The time was right for Liverpool to let Luis Suarez go
Luis Suárez was starting to undermine the outstanding work of Brendan Rodgers and the Liverpool squad, writes Kieran Beckles
Luis Suarez has left Liverpool in a far better state than he found the struggling Reds when he joined one of Britain’s most-decorated clubs in 2011.
The 27-year-old is set to join Barcelona on a five-year deal to finally end months of speculation after the Catalan side struck a £75m deal with the Premier League runners-up for the PFA player of the year.
For most Liverpool supporters, Suarez’s departure will be disappointing and frustrating but bearable – the Uruguay international was starting to undermine the progress made by Brendan Rodgers.
It is easy to forget that he arrived as something of an unknown quantity; Suarez scored plenty of goals for Ajax but many Eredivisie strikers have failed to make a smooth transition to the Premier League.
For every Robin van Persie and Ruud van Nistelrooy, there has been a Mateja Kežman or an Afonso Alves.
Suarez hit the ground running following his £22.75m switch in January 2011, and amid a reign punctuated by poor signings, Kenny Dalglish deserves credit for arguably Liverpool’s greatest signing of the Premier League era.
He scored 15 goals in his first 44 Premier League games before finally hitting top form under Rodgers in the 2012-13 campaign, producing a return of 23 goals in 33 top-flight outings.
It was with the help of Suarez that Rodgers was able to keep his critics at bay as the Northern Irishman laid the foundations for his Red revolution, which didn’t kick into gear until January 2013.
Whilst Suarez bought Rodgers vital time at the start of the relatively inexperienced manager’s reign, he inadvertently handed the ex-Swansea boss the chance to show that he had the temperament to manage a top club and top players.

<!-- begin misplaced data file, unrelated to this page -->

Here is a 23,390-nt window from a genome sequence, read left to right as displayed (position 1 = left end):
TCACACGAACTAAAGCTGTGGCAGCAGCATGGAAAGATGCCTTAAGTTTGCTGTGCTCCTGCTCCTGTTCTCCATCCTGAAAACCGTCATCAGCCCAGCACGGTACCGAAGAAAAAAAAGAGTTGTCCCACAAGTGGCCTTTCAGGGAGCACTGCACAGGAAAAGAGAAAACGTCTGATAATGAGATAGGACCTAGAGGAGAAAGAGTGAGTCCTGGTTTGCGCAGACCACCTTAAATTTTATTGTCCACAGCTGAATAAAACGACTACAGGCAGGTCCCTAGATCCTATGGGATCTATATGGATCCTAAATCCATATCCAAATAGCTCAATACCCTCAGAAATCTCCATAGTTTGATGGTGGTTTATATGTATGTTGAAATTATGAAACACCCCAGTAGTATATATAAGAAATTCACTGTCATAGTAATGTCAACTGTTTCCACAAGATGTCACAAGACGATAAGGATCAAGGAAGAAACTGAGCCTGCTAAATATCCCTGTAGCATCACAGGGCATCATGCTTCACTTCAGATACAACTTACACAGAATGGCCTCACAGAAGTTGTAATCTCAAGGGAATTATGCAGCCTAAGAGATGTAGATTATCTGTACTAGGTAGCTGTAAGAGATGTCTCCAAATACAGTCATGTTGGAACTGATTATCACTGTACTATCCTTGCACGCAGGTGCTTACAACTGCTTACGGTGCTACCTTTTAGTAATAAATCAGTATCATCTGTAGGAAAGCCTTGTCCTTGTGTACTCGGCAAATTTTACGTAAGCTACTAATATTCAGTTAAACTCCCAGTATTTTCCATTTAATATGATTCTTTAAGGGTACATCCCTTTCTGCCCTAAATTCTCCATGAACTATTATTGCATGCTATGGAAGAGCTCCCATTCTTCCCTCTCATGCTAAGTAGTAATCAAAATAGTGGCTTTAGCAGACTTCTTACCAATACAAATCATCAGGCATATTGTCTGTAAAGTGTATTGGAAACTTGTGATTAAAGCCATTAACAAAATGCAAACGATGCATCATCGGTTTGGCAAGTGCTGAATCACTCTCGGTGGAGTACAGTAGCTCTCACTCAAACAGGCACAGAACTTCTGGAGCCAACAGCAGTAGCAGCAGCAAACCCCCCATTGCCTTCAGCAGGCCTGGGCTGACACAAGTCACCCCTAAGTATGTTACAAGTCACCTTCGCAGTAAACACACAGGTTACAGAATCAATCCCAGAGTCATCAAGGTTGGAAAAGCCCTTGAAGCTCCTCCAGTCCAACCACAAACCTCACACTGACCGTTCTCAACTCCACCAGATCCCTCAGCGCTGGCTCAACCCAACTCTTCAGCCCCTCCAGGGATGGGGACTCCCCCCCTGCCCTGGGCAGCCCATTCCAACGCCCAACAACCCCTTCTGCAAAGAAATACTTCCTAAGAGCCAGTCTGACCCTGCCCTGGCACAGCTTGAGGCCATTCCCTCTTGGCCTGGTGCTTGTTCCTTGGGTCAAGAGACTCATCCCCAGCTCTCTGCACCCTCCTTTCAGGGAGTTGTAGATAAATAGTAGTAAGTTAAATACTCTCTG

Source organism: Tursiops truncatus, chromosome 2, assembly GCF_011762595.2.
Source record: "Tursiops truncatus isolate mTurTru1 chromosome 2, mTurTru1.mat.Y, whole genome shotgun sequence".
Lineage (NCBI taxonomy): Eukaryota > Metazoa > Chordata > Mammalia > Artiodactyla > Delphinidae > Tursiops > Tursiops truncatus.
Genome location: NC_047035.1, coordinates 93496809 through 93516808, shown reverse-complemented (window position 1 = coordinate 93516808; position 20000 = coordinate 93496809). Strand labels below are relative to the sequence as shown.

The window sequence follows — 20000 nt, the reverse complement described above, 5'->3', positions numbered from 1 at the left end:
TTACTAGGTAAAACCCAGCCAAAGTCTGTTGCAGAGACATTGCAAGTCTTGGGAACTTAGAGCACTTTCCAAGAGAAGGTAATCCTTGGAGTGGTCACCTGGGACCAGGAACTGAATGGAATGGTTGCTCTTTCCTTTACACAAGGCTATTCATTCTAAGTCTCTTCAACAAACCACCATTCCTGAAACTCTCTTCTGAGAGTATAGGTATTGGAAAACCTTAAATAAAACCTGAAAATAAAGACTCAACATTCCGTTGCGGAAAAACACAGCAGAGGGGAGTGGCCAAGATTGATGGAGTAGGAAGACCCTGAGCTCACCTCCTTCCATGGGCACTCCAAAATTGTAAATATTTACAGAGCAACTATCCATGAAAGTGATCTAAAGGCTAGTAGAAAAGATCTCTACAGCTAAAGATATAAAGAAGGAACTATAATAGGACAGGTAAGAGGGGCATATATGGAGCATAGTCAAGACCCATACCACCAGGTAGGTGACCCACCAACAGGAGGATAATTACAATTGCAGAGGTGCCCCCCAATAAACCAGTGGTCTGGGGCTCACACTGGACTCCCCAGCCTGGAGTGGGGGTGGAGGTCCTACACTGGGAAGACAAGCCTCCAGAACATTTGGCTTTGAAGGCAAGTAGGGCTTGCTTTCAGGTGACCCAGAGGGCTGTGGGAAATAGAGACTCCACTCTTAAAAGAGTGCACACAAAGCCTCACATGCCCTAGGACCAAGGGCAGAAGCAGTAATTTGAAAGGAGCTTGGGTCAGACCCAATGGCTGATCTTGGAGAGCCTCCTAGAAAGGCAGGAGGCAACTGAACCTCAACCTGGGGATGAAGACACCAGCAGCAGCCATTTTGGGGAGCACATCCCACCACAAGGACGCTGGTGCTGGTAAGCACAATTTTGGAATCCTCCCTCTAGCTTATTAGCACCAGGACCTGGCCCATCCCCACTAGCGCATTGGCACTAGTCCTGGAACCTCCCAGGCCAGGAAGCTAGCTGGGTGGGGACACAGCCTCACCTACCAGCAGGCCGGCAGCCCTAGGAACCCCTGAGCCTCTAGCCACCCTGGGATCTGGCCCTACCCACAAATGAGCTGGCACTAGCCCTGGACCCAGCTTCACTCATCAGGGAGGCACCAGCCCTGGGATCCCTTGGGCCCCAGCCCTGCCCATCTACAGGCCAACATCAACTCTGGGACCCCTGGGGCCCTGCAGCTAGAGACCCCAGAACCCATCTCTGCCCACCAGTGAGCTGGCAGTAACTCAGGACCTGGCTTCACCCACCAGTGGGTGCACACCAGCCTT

Of course, Suarez’s misdemeanours must be mentioned. He picked up an eight-game ban for racially abusing Manchester United defender Patrice Evra. The saga was ill-advisedly handled by Liverpool. Strike One.
Strike two came in April 2013. Despite his best season in a Liverpool shirt to date, Suarez undermined his progress when he bite defender Branislav Ivanovic during a 2-2 draw. The Reds stood by their man – again – as he was banned for 10 games.
Missing out on a top-four finish, Arsenal looked to capitalise on the lack of Champions League football and the biting scandal with a £40m + £1 bid designed to activate a purported clause in the striker’s contract.
Liverpool had a different interpretation of the clause and Rodgers put his superb man-management skills to use, initially forcing Suarez to train alone before successfully integrating the striker back into his squad.
It proved that the 41-year-old had the courage and backbone to deal with a transfer saga as large as the Suarez one was and find a remedy to the problem. Any doubts about Rodgers’s suitability to the role evaporated.
Suarez put the Ivanovic controversy behind him and went on to score 31 goals in 33 Premier League appearances, picking up the PFA player of the year and deservedly earning comparisons to Lionel Messi and Cristiano Ronaldo.
Driving Liverpool to a second-place finish after narrowly missing out on the Premier League title, Rodgers is able to attract top players to the club with the promise of silverware and Champions League football on offer.
So when he did relapse and bite Giorgio Chiellini during Uruguay’s 1-0 victory over Italy, an Anfield exit always appeared on the cards. Unlike previously, the Reds were muted in their response. Strike three.
Suarez was starting to undermine the outstanding work of Rodgers and the Liverpool squad over the past 18 months – and that is before taking into consideration his four-month ban from all football-related activity.
It feels like Liverpool have found the right timing to bid their talisman adieu; the £75m fee is good value considering the striker’s sizeable baggage and the Reds can reinvest in new talent.
Suarez leaves Liverpool not quite a legend, but having played an important role in the club’s renaissance. Now Rodgers must rise to the challenge of replacing Suarez and ensuring the Reds’s upward curve continues.